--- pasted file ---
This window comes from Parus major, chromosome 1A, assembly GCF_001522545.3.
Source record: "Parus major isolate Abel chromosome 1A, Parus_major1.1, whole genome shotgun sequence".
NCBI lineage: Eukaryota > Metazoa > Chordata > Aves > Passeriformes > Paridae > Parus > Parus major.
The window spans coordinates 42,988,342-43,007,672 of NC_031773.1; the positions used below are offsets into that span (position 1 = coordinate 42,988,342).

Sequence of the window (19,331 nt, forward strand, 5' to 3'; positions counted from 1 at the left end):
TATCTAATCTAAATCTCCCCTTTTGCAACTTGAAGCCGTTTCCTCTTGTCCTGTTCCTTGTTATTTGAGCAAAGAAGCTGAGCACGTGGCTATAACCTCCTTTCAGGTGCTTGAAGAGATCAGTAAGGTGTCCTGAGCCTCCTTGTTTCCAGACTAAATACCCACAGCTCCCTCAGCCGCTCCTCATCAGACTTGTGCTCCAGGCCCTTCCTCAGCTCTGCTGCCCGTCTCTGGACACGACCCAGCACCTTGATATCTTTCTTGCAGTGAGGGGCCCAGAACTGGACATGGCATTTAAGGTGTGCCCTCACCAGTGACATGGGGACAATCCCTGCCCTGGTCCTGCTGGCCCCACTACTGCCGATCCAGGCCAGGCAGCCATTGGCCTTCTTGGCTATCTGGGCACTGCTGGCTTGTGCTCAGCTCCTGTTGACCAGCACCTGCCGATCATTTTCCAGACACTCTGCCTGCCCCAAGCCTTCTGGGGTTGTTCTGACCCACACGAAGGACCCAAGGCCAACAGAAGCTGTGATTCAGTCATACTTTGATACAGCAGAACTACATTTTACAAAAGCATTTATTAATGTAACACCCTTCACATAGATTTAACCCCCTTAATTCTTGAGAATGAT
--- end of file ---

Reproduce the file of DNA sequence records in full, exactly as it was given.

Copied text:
This window comes from Parus major, chromosome 1A, assembly GCF_001522545.3.
Source record: "Parus major isolate Abel chromosome 1A, Parus_major1.1, whole genome shotgun sequence".
NCBI lineage: Eukaryota > Metazoa > Chordata > Aves > Passeriformes > Paridae > Parus > Parus major.
The window spans coordinates 42,988,342-43,007,672 of NC_031773.1; the positions used below are offsets into that span (position 1 = coordinate 42,988,342).

Sequence of the window (19,331 nt, forward strand, 5' to 3'; positions counted from 1 at the left end):
TATCTAATCTAAATCTCCCCTTTTGCAACTTGAAGCCGTTTCCTCTTGTCCTGTTCCTTGTTATTTGAGCAAAGAAGCTGAGCACGTGGCTATAACCTCCTTTCAGGTGCTTGAAGAGATCAGTAAGGTGTCCTGAGCCTCCTTGTTTCCAGACTAAATACCCACAGCTCCCTCAGCCGCTCCTCATCAGACTTGTGCTCCAGGCCCTTCCTCAGCTCTGCTGCCCGTCTCTGGACACGACCCAGCACCTTGATATCTTTCTTGCAGTGAGGGGCCCAGAACTGGACATGGCATTTAAGGTGTGCCCTCACCAGTGACATGGGGACAATCCCTGCCCTGGTCCTGCTGGCCCCACTACTGCCGATCCAGGCCAGGCAGCCATTGGCCTTCTTGGCTATCTGGGCACTGCTGGCTTGTGCTCAGCTCCTGTTGACCAGCACCTGCCGATCATTTTCCAGACACTCTGCCTGCCCCAAGCCTTCTGGGGTTGTTCTGACCCACACGAAGGACCCAAGGCCAACAGAAGCTGTGATTCAGTCATACTTTGATACAGCAGAACTACATTTTACAAAAGCATTTATTAATGTAACACCCTTCACATAGATTTAACCCCCTTAATTCTTGAGAATGAT